Montreal Forum was Taj Mahal of NHL
'Most storied building in hockey history' lived up to billing in Fischler's 1954 visit
The Forum, home of the Montreal Canadiens, was a must-see for every hockey fan, even in the early 1950s.
In 1953-54, the Taj Mahal of hockey was home to the defending Stanley Cup champions. For me, it was a chance to see the greatest goal-scorer in NHL history, Maurice "Rocket" Richard of the Canadiens, in his swashbuckling prime. As a fan, listening to Canadiens home broadcasts by Doug Smith over CBM Radio in Montreal, I always was gripped by the crowd noise whenever Richard scored. The decibel count reached a higher-than-high level, and I wanted to be there in the Forum at least once when it happened.
On my first-ever airline flight in January 1954, I traveled with my buddy, Bernie Wolk, in a Colonial Airlines four-engine DC-4 prop plane out of New York's LaGuardia Airport. For a nervous, first-time flyer like me, the trip was more exciting than a ride on Coney Island's Cyclone roller coaster. Fortunately, the Cyclone and our DC-4 shared a common theme -- each got to its destination safely.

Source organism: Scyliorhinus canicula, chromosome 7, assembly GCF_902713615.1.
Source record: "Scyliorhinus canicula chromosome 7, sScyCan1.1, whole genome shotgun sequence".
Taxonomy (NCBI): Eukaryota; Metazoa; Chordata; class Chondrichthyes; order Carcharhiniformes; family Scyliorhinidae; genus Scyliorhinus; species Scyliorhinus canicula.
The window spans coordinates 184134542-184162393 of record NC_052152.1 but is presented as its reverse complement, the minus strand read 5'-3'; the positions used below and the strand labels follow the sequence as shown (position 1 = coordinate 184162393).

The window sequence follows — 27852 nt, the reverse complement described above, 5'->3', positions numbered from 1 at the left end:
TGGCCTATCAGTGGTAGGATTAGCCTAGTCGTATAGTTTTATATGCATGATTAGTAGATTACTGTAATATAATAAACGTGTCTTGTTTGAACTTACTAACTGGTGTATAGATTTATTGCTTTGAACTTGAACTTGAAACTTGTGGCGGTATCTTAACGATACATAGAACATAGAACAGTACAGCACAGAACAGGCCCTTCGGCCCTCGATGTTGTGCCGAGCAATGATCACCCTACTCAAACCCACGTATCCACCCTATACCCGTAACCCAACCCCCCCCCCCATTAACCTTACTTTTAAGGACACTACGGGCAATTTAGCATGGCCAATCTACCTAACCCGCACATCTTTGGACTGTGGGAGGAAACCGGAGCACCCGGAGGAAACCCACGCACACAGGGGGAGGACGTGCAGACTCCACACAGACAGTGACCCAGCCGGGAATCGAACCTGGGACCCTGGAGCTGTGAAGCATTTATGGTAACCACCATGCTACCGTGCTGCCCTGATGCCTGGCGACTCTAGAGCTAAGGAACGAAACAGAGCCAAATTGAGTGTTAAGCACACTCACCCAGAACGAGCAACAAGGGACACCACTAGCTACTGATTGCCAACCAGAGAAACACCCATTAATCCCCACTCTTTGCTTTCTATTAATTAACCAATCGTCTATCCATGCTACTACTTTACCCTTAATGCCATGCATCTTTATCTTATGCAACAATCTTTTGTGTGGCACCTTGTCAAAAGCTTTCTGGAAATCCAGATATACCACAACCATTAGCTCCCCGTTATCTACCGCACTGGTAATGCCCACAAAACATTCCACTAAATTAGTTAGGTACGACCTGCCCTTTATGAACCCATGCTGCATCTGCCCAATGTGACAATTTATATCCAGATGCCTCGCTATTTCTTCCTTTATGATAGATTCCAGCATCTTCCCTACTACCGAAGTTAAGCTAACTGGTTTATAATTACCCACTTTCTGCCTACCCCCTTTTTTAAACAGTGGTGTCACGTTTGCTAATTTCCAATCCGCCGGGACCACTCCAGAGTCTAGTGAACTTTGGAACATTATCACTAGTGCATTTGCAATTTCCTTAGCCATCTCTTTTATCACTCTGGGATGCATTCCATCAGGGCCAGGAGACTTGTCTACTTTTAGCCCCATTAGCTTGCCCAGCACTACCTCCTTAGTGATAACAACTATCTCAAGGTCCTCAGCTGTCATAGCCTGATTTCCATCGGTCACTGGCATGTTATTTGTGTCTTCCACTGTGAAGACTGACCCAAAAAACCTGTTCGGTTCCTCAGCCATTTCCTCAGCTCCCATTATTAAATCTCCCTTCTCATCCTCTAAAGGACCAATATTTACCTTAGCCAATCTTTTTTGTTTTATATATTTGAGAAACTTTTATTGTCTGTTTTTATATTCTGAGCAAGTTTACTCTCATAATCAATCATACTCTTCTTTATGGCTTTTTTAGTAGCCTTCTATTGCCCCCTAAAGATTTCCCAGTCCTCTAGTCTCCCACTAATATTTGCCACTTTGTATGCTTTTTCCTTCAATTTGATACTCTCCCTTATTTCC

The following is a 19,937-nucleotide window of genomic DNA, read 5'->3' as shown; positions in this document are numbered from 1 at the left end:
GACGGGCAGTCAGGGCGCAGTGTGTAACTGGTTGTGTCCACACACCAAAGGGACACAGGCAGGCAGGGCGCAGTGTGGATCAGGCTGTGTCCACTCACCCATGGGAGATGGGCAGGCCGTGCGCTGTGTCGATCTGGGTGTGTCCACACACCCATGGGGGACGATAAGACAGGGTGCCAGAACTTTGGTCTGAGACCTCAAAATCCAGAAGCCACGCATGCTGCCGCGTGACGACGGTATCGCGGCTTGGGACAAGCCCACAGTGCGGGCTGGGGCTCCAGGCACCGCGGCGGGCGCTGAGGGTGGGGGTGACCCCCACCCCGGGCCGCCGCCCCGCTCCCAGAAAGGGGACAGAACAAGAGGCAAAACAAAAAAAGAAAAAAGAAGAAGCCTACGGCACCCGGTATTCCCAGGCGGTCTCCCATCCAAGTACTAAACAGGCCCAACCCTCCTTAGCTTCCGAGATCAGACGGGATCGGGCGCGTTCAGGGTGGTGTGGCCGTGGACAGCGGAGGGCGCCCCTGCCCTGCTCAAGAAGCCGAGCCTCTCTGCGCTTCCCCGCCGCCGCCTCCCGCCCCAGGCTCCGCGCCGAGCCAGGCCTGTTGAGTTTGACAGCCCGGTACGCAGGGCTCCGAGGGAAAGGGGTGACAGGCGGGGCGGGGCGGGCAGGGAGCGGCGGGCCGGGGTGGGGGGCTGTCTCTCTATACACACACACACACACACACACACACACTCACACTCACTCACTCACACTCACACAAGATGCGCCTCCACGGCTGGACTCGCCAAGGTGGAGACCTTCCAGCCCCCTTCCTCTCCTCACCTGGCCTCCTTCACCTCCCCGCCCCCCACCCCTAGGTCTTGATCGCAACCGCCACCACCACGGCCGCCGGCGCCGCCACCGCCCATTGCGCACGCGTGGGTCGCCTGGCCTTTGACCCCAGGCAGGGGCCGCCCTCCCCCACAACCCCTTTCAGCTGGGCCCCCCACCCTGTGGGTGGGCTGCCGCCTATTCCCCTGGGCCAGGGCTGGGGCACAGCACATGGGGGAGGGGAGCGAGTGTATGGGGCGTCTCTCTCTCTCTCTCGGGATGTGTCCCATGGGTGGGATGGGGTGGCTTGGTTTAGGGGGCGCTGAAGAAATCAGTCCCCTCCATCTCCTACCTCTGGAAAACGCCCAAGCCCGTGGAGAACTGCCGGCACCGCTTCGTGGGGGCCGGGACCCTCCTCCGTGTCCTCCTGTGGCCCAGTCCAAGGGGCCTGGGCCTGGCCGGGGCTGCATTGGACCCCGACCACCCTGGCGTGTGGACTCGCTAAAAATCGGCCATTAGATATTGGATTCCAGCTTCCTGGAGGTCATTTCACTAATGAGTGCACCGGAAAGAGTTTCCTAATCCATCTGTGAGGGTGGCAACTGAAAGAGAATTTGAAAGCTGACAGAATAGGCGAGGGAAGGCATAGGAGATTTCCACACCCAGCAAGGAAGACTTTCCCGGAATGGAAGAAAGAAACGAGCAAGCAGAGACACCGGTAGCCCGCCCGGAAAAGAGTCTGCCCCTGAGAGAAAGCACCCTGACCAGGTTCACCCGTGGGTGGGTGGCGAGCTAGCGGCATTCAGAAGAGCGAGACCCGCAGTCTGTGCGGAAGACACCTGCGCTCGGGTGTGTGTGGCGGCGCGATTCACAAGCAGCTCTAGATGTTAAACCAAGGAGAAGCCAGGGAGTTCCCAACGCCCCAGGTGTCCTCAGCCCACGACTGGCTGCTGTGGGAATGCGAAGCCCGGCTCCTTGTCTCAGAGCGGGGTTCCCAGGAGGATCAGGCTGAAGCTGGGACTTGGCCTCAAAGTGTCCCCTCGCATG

Bernie and I celebrated our arrival with a robust French-Canadian meal before we visited The Hockey News office. Publisher Ken McKenzie, who later hired me as a writer, gave us a royal welcome. We took some photos, talked hockey and then got directions to the Forum, which was a short walk from Ken's office.
My first view of the Canadiens' home, at Atwater Street and Ste. Catherine Street West, was exciting from a historic aspect alone -- The Sporting News had called the Forum "The most storied building in hockey history." It had been home to such NHL legends as Georges Vezina, Howie Morenz and Bill Durnan, and the fact that we were going to see a power-packed Detroit Red Wings team play the Canadiens added to our anticipation.